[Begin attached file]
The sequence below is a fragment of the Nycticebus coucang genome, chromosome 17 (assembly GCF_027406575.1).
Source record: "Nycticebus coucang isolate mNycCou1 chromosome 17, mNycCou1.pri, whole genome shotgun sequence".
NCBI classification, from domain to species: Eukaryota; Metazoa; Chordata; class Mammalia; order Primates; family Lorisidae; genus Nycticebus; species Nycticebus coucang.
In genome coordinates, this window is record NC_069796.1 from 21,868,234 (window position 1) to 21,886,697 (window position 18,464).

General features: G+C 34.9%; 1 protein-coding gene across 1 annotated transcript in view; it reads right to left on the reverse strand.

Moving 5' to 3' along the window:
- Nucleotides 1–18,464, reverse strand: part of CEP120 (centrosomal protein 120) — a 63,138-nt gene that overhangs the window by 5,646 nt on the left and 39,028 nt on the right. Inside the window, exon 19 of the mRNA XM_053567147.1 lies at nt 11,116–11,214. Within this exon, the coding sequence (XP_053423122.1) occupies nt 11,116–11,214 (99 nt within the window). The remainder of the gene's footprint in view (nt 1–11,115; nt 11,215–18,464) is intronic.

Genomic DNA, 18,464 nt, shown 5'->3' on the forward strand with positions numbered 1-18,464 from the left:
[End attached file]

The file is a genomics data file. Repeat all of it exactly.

The sequence below is a fragment of the Nycticebus coucang genome, chromosome 17 (assembly GCF_027406575.1).
Source record: "Nycticebus coucang isolate mNycCou1 chromosome 17, mNycCou1.pri, whole genome shotgun sequence".
NCBI classification, from domain to species: Eukaryota; Metazoa; Chordata; class Mammalia; order Primates; family Lorisidae; genus Nycticebus; species Nycticebus coucang.
In genome coordinates, this window is record NC_069796.1 from 21,868,234 (window position 1) to 21,886,697 (window position 18,464).

General features: G+C 34.9%; 1 protein-coding gene across 1 annotated transcript in view; it reads right to left on the reverse strand.

Moving 5' to 3' along the window:
- Nucleotides 1–18,464, reverse strand: part of CEP120 (centrosomal protein 120) — a 63,138-nt gene that overhangs the window by 5,646 nt on the left and 39,028 nt on the right. Inside the window, exon 19 of the mRNA XM_053567147.1 lies at nt 11,116–11,214. Within this exon, the coding sequence (XP_053423122.1) occupies nt 11,116–11,214 (99 nt within the window). The remainder of the gene's footprint in view (nt 1–11,115; nt 11,215–18,464) is intronic.

Genomic DNA, 18,464 nt, shown 5'->3' on the forward strand with positions numbered 1-18,464 from the left: